• JR

The Paradox of Change

I am excited because today I have a portfolio review session with an illustration agent. I get to have this because I am on the Pathways Program. I am looking forward to it because I believe this will be a helpful critique, not only on the standard of my work so far but on the way that I present myself. I have been aware, for some time now, that I need to pay some attention to my social media accounts and to try to be more intentional with the way I curate the work I put out into the world.


Up until now, I have tended to put out a real hodge-podge of things. I am a self-proclaimed proud Imperfectionist, and a dabbler in several interests. I really struggle whittle things down to an easily understandable (on first glace) presentation. I used to call myself a Jack of all trades, but after earning a Masters degree, and then a doctorate in creative writing I had to acknowledge that Jack of all trades was disingenuous. It's been a mental shift for me and I'm still working it out. I still dabble a lot.


Meanwhile here I am. I have honed in on books. I have written and published a memoir for a general grown-up readership, but I also suspect it will be at least 10 years before I publish another book of life writing (I'll do a separate post on that one day). Now I am working hard as an emerging illustrator/writing in children's literature. Pathways has flung open the gates and given me the greatest shot I will ever get at doing this, so I am intent on doing this opportunity justice.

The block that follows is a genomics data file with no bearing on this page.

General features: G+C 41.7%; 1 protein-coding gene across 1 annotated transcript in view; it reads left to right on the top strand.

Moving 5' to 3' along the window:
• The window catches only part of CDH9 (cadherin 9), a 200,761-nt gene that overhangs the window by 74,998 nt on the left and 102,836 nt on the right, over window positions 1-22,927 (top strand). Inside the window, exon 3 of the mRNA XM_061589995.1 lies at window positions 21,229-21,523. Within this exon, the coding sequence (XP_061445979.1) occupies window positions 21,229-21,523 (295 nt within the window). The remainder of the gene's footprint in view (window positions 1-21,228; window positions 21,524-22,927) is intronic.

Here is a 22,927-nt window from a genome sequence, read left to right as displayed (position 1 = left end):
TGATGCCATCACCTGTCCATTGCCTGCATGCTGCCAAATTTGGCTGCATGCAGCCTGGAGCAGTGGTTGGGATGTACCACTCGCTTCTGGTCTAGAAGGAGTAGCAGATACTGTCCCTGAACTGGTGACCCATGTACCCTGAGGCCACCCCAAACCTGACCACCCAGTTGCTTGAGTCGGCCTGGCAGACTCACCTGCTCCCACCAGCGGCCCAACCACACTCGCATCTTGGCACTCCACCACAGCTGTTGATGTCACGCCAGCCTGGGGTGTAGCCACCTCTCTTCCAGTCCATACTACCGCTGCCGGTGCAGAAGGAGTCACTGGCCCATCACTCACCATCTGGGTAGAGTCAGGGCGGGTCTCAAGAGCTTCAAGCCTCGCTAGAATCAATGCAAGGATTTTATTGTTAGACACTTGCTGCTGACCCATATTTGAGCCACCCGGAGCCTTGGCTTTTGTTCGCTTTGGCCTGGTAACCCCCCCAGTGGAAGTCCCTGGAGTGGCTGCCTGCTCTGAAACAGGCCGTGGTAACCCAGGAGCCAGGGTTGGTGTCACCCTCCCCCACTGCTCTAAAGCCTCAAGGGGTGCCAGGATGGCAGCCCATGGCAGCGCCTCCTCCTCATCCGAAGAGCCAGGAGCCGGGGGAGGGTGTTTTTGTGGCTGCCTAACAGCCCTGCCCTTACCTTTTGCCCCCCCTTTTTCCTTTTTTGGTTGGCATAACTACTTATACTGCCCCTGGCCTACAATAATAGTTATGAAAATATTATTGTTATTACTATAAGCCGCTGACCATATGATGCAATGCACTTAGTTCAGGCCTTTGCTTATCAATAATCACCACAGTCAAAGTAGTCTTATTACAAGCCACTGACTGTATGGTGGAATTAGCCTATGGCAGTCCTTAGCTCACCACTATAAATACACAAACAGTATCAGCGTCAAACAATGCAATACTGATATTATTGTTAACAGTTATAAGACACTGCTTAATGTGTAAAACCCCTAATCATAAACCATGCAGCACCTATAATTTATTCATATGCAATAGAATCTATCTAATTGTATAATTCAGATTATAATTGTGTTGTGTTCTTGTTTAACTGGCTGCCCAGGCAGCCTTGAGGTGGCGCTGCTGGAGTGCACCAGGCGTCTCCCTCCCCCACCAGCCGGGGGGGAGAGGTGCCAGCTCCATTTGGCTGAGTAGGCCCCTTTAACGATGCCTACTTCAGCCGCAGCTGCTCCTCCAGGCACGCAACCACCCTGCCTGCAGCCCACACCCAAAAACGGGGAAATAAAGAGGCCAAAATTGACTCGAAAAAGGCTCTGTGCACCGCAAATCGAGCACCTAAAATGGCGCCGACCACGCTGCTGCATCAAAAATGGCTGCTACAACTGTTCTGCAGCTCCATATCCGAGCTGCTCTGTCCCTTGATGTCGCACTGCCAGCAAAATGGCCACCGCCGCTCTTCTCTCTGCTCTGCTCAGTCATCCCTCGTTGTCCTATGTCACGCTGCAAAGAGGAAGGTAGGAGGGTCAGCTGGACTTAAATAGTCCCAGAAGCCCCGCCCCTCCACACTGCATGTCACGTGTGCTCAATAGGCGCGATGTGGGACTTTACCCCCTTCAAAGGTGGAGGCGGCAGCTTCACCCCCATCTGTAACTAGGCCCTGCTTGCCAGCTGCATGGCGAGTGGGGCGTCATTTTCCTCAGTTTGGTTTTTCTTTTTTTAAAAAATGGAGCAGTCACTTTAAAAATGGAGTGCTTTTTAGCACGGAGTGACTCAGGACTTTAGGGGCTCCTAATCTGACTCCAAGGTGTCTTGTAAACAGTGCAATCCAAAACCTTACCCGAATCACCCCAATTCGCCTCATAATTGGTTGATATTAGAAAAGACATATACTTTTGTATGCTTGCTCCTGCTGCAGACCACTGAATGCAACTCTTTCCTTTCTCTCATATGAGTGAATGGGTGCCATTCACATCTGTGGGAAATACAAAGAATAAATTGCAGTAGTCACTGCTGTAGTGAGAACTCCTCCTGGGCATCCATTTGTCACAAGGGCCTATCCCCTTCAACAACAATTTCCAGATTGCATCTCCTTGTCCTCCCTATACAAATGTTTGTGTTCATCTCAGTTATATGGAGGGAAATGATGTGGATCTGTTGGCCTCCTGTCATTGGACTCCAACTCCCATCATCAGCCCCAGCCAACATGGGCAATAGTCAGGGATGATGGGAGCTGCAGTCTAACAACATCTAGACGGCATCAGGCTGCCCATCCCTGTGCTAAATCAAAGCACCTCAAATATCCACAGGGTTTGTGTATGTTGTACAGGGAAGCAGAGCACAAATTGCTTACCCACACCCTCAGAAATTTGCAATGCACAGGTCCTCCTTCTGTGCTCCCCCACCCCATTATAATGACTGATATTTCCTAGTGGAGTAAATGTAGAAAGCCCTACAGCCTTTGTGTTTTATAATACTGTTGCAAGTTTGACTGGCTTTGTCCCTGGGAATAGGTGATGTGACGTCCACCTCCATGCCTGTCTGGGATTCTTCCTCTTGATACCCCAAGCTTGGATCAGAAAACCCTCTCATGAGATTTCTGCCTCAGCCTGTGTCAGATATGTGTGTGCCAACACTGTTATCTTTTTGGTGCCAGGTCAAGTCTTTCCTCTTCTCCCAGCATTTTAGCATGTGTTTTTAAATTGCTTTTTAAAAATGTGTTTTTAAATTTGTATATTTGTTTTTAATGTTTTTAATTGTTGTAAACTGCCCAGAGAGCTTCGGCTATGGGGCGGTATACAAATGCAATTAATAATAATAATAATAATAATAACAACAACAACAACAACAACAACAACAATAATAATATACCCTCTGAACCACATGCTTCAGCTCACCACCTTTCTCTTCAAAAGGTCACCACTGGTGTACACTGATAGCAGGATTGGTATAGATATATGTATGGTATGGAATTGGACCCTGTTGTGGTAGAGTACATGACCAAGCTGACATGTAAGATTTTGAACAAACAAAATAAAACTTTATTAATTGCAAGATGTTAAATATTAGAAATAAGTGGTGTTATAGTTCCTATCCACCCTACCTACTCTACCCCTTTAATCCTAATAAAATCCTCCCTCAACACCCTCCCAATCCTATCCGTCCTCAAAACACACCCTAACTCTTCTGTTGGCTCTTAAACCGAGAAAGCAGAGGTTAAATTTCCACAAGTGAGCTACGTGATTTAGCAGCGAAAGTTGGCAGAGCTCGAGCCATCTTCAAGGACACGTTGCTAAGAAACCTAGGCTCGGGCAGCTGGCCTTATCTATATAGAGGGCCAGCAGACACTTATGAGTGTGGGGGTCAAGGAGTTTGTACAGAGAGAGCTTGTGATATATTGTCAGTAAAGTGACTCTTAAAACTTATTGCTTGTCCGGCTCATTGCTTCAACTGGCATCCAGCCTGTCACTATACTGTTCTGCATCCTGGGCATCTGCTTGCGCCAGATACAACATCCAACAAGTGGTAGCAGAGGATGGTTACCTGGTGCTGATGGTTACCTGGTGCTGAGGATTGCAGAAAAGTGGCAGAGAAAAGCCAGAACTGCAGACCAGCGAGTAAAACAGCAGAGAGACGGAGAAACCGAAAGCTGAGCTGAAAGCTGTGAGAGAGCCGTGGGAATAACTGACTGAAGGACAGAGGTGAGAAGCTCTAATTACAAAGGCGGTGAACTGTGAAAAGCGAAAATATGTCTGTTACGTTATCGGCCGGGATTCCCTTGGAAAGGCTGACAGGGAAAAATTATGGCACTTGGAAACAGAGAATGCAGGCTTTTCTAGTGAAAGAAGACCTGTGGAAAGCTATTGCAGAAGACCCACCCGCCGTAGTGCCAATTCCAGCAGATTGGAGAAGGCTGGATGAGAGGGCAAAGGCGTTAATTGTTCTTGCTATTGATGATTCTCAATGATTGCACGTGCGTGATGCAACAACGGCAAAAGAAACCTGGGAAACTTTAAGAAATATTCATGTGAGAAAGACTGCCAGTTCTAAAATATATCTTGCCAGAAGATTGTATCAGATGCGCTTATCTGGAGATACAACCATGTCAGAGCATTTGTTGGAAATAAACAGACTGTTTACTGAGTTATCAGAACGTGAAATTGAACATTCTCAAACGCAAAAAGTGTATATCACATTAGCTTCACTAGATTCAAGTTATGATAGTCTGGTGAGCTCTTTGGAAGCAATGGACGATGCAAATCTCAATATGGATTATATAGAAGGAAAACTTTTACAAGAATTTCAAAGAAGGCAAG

Here's the thing: I have honed in on children's books, but am struggling to hone in my illustration style, and as a symptom of that, my social media presence. The rebel in me screams They should accept me as I am, hodgepodge and all! But I do know better. I know I need to create (possibly a separate) Instagram account at the very least, where I exhibit a carefully curated and congruent selection of my work, and most likely, over the course of the next couple of weeks, I will.


Here's the next block I keep hitting though: I don't want to try to look like everyone else. I have never succeeded at fitting in, or making much sense in some wider collective. Personally, I've processed this issue and personally chosen to see it as a superpower; and there is a strong case to be argued for Artists and Creatives being exactly the sort of people who need to stick out; and how can the industry claim to have recognised a need for change (in diversity and inclusion) but then demand I present my work just like everyone else who is already in said industry and has up until now contributed to its need for change... It's a self-perpetuating cycle of homogeneity. I could write a lot more about this but my gut intercepts and I think it's more important for me to identify the relevant but.


BUT: compromise is needed if I actually want to make a career of this. If an alien world invited me over because they recognised a need for diversity, I have a choice. I can go there as a bumbling foreigner and insist on speaking my own language and doing things my way, or, I can learn about their ways, bits of their language, how they exchange ideas. Doing the latter wouldn't make me any less me, I'm not suggesting changing who I am, but it would probably expand my chances of being understood. Suddenly this all sounds very obvious and I feel a bit silly for even needing to write it out.


The way I choose to represent myself to the world in which I am trying to establish myself needs to make sense within the context of that world. This is a hard truth for someone with neurodiversity. It is yet another extra demand, yes, like many other things in life. But one that must be met. Buck up, girl.


Peace.